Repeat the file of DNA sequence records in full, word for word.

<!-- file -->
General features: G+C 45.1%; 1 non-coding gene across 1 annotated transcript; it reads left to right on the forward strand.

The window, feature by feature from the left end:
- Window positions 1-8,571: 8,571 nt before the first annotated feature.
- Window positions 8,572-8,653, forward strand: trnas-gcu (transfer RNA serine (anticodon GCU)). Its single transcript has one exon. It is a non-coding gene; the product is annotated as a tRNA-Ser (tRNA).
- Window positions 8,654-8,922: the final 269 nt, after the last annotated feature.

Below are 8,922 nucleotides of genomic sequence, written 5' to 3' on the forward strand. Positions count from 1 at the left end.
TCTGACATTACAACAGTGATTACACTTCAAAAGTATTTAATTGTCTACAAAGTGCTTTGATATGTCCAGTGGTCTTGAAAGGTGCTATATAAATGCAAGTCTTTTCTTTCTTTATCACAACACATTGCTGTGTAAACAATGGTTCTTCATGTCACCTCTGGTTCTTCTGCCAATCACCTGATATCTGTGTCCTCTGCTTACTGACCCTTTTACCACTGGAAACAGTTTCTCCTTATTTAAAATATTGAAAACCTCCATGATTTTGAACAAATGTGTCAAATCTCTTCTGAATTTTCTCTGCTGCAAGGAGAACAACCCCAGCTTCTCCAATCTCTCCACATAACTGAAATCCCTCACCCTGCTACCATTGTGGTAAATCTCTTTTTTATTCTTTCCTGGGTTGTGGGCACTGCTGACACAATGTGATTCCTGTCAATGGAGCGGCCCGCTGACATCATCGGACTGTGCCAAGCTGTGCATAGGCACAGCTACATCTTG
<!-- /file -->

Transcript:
General features: G+C 45.1%; 1 non-coding gene across 1 annotated transcript; it reads left to right on the forward strand.

The window, feature by feature from the left end:
- Window positions 1-8,571: 8,571 nt before the first annotated feature.
- Window positions 8,572-8,653, forward strand: trnas-gcu (transfer RNA serine (anticodon GCU)). Its single transcript has one exon. It is a non-coding gene; the product is annotated as a tRNA-Ser (tRNA).
- Window positions 8,654-8,922: the final 269 nt, after the last annotated feature.

Below are 8,922 nucleotides of genomic sequence, written 5' to 3' on the forward strand. Positions count from 1 at the left end.
TCTGACATTACAACAGTGATTACACTTCAAAAGTATTTAATTGTCTACAAAGTGCTTTGATATGTCCAGTGGTCTTGAAAGGTGCTATATAAATGCAAGTCTTTTCTTTCTTTATCACAACACATTGCTGTGTAAACAATGGTTCTTCATGTCACCTCTGGTTCTTCTGCCAATCACCTGATATCTGTGTCCTCTGCTTACTGACCCTTTTACCACTGGAAACAGTTTCTCCTTATTTAAAATATTGAAAACCTCCATGATTTTGAACAAATGTGTCAAATCTCTTCTGAATTTTCTCTGCTGCAAGGAGAACAACCCCAGCTTCTCCAATCTCTCCACATAACTGAAATCCCTCACCCTGCTACCATTGTGGTAAATCTCTTTTTTATTCTTTCCTGGGTTGTGGGCACTGCTGACACAATGTGATTCCTGTCAATGGAGCGGCCCGCTGACATCATCGGACTGTGCCAAGCTGTGCATAGGCACAGCTACATCTTG